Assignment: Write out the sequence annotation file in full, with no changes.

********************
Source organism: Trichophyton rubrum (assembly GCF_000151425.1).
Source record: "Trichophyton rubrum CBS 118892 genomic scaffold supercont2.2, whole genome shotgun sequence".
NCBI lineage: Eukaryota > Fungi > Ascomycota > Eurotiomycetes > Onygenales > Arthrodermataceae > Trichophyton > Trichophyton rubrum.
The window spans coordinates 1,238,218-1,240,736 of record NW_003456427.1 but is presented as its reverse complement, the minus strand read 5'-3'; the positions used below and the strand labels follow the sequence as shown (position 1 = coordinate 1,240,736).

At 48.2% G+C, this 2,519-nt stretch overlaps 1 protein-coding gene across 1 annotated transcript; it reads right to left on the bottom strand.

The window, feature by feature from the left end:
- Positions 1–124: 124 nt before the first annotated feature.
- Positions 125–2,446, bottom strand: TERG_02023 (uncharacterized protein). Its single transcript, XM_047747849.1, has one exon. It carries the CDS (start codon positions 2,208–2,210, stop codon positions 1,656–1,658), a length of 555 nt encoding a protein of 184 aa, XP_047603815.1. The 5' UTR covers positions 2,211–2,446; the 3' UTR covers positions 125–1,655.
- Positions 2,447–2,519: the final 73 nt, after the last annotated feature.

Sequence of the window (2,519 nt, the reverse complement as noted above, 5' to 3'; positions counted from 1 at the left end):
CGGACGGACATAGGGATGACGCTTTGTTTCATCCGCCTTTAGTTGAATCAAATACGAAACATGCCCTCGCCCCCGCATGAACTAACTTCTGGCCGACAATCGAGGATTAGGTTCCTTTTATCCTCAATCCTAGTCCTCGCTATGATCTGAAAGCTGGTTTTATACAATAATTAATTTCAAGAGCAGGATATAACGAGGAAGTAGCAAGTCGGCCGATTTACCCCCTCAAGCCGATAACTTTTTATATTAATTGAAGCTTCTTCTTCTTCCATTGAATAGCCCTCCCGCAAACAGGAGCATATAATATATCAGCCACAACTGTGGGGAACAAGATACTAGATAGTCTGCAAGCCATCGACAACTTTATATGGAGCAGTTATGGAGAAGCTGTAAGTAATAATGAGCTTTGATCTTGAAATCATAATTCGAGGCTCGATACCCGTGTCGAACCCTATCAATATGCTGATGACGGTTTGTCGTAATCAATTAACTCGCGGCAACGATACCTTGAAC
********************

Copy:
Source organism: Trichophyton rubrum (assembly GCF_000151425.1).
Source record: "Trichophyton rubrum CBS 118892 genomic scaffold supercont2.2, whole genome shotgun sequence".
NCBI lineage: Eukaryota > Fungi > Ascomycota > Eurotiomycetes > Onygenales > Arthrodermataceae > Trichophyton > Trichophyton rubrum.
The window spans coordinates 1,238,218-1,240,736 of record NW_003456427.1 but is presented as its reverse complement, the minus strand read 5'-3'; the positions used below and the strand labels follow the sequence as shown (position 1 = coordinate 1,240,736).

At 48.2% G+C, this 2,519-nt stretch overlaps 1 protein-coding gene across 1 annotated transcript; it reads right to left on the bottom strand.

The window, feature by feature from the left end:
- Positions 1–124: 124 nt before the first annotated feature.
- Positions 125–2,446, bottom strand: TERG_02023 (uncharacterized protein). Its single transcript, XM_047747849.1, has one exon. It carries the CDS (start codon positions 2,208–2,210, stop codon positions 1,656–1,658), a length of 555 nt encoding a protein of 184 aa, XP_047603815.1. The 5' UTR covers positions 2,211–2,446; the 3' UTR covers positions 125–1,655.
- Positions 2,447–2,519: the final 73 nt, after the last annotated feature.

Sequence of the window (2,519 nt, the reverse complement as noted above, 5' to 3'; positions counted from 1 at the left end):
CGGACGGACATAGGGATGACGCTTTGTTTCATCCGCCTTTAGTTGAATCAAATACGAAACATGCCCTCGCCCCCGCATGAACTAACTTCTGGCCGACAATCGAGGATTAGGTTCCTTTTATCCTCAATCCTAGTCCTCGCTATGATCTGAAAGCTGGTTTTATACAATAATTAATTTCAAGAGCAGGATATAACGAGGAAGTAGCAAGTCGGCCGATTTACCCCCTCAAGCCGATAACTTTTTATATTAATTGAAGCTTCTTCTTCTTCCATTGAATAGCCCTCCCGCAAACAGGAGCATATAATATATCAGCCACAACTGTGGGGAACAAGATACTAGATAGTCTGCAAGCCATCGACAACTTTATATGGAGCAGTTATGGAGAAGCTGTAAGTAATAATGAGCTTTGATCTTGAAATCATAATTCGAGGCTCGATACCCGTGTCGAACCCTATCAATATGCTGATGACGGTTTGTCGTAATCAATTAACTCGCGGCAACGATACCTTGAAC